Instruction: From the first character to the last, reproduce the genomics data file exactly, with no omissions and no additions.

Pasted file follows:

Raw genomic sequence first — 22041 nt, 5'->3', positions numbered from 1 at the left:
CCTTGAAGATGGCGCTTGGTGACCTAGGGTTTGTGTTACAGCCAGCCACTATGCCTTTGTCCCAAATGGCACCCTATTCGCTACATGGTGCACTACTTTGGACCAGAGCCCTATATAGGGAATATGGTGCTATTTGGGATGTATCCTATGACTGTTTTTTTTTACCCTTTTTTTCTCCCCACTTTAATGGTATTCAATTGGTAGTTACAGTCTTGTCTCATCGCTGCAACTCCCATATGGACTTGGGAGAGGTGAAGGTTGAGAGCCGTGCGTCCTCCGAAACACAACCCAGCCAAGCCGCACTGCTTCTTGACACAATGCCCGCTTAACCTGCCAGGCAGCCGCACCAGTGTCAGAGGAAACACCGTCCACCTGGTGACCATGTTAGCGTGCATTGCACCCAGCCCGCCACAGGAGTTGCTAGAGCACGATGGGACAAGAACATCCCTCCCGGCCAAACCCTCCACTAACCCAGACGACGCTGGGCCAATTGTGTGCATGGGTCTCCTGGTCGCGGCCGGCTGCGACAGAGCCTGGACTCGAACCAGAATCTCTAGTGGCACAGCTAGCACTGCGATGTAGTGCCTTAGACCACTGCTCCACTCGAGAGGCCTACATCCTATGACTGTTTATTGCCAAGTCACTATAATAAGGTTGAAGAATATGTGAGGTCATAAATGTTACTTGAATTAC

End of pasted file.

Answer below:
Raw genomic sequence first — 22041 nt, 5'->3', positions numbered from 1 at the left:
CCTTGAAGATGGCGCTTGGTGACCTAGGGTTTGTGTTACAGCCAGCCACTATGCCTTTGTCCCAAATGGCACCCTATTCGCTACATGGTGCACTACTTTGGACCAGAGCCCTATATAGGGAATATGGTGCTATTTGGGATGTATCCTATGACTGTTTTTTTTTACCCTTTTTTTCTCCCCACTTTAATGGTATTCAATTGGTAGTTACAGTCTTGTCTCATCGCTGCAACTCCCATATGGACTTGGGAGAGGTGAAGGTTGAGAGCCGTGCGTCCTCCGAAACACAACCCAGCCAAGCCGCACTGCTTCTTGACACAATGCCCGCTTAACCTGCCAGGCAGCCGCACCAGTGTCAGAGGAAACACCGTCCACCTGGTGACCATGTTAGCGTGCATTGCACCCAGCCCGCCACAGGAGTTGCTAGAGCACGATGGGACAAGAACATCCCTCCCGGCCAAACCCTCCACTAACCCAGACGACGCTGGGCCAATTGTGTGCATGGGTCTCCTGGTCGCGGCCGGCTGCGACAGAGCCTGGACTCGAACCAGAATCTCTAGTGGCACAGCTAGCACTGCGATGTAGTGCCTTAGACCACTGCTCCACTCGAGAGGCCTACATCCTATGACTGTTTATTGCCAAGTCACTATAATAAGGTTGAAGAATATGTGAGGTCATAAATGTTACTTGAATTAC